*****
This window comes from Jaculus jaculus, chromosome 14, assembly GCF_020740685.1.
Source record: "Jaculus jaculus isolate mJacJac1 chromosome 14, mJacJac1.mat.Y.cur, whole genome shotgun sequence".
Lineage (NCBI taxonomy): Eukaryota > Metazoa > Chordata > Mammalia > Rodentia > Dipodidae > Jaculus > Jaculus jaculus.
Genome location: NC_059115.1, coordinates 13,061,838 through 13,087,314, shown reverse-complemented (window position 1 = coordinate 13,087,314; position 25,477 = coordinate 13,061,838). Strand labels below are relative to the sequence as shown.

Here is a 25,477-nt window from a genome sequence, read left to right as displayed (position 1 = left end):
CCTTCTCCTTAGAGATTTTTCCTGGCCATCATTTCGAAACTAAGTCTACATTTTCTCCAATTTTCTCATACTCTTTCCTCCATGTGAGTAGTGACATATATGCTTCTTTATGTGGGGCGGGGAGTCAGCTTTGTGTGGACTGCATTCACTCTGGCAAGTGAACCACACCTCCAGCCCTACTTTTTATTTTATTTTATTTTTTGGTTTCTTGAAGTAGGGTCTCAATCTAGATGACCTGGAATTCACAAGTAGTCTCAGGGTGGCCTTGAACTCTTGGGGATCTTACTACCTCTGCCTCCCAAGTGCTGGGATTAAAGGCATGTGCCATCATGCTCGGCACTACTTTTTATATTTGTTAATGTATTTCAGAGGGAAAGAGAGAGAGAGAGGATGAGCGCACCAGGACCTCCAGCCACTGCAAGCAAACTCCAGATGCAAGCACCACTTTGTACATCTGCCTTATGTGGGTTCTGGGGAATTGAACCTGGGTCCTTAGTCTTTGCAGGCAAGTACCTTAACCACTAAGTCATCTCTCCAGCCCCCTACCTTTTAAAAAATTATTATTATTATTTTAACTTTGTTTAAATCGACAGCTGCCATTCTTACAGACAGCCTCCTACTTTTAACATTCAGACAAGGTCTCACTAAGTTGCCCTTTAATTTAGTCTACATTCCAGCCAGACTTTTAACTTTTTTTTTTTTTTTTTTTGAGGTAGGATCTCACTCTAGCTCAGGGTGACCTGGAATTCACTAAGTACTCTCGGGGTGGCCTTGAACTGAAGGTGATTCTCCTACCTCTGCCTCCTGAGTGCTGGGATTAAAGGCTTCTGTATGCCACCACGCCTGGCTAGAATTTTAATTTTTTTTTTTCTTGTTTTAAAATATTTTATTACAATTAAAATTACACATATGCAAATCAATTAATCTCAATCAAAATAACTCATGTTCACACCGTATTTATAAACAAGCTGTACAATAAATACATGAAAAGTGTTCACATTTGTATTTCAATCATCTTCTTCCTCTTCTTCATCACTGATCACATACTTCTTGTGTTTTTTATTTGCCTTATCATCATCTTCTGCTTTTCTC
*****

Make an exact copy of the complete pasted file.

This window comes from Jaculus jaculus, chromosome 14, assembly GCF_020740685.1.
Source record: "Jaculus jaculus isolate mJacJac1 chromosome 14, mJacJac1.mat.Y.cur, whole genome shotgun sequence".
Lineage (NCBI taxonomy): Eukaryota > Metazoa > Chordata > Mammalia > Rodentia > Dipodidae > Jaculus > Jaculus jaculus.
Genome location: NC_059115.1, coordinates 13,061,838 through 13,087,314, shown reverse-complemented (window position 1 = coordinate 13,087,314; position 25,477 = coordinate 13,061,838). Strand labels below are relative to the sequence as shown.

Here is a 25,477-nt window from a genome sequence, read left to right as displayed (position 1 = left end):
CCTTCTCCTTAGAGATTTTTCCTGGCCATCATTTCGAAACTAAGTCTACATTTTCTCCAATTTTCTCATACTCTTTCCTCCATGTGAGTAGTGACATATATGCTTCTTTATGTGGGGCGGGGAGTCAGCTTTGTGTGGACTGCATTCACTCTGGCAAGTGAACCACACCTCCAGCCCTACTTTTTATTTTATTTTATTTTTTGGTTTCTTGAAGTAGGGTCTCAATCTAGATGACCTGGAATTCACAAGTAGTCTCAGGGTGGCCTTGAACTCTTGGGGATCTTACTACCTCTGCCTCCCAAGTGCTGGGATTAAAGGCATGTGCCATCATGCTCGGCACTACTTTTTATATTTGTTAATGTATTTCAGAGGGAAAGAGAGAGAGAGAGGATGAGCGCACCAGGACCTCCAGCCACTGCAAGCAAACTCCAGATGCAAGCACCACTTTGTACATCTGCCTTATGTGGGTTCTGGGGAATTGAACCTGGGTCCTTAGTCTTTGCAGGCAAGTACCTTAACCACTAAGTCATCTCTCCAGCCCCCTACCTTTTAAAAAATTATTATTATTATTTTAACTTTGTTTAAATCGACAGCTGCCATTCTTACAGACAGCCTCCTACTTTTAACATTCAGACAAGGTCTCACTAAGTTGCCCTTTAATTTAGTCTACATTCCAGCCAGACTTTTAACTTTTTTTTTTTTTTTTTTTGAGGTAGGATCTCACTCTAGCTCAGGGTGACCTGGAATTCACTAAGTACTCTCGGGGTGGCCTTGAACTGAAGGTGATTCTCCTACCTCTGCCTCCTGAGTGCTGGGATTAAAGGCTTCTGTATGCCACCACGCCTGGCTAGAATTTTAATTTTTTTTTTTCTTGTTTTAAAATATTTTATTACAATTAAAATTACACATATGCAAATCAATTAATCTCAATCAAAATAACTCATGTTCACACCGTATTTATAAACAAGCTGTACAATAAATACATGAAAAGTGTTCACATTTGTATTTCAATCATCTTCTTCCTCTTCTTCATCACTGATCACATACTTCTTGTGTTTTTTATTTGCCTTATCATCATCTTCTGCTTTTCTC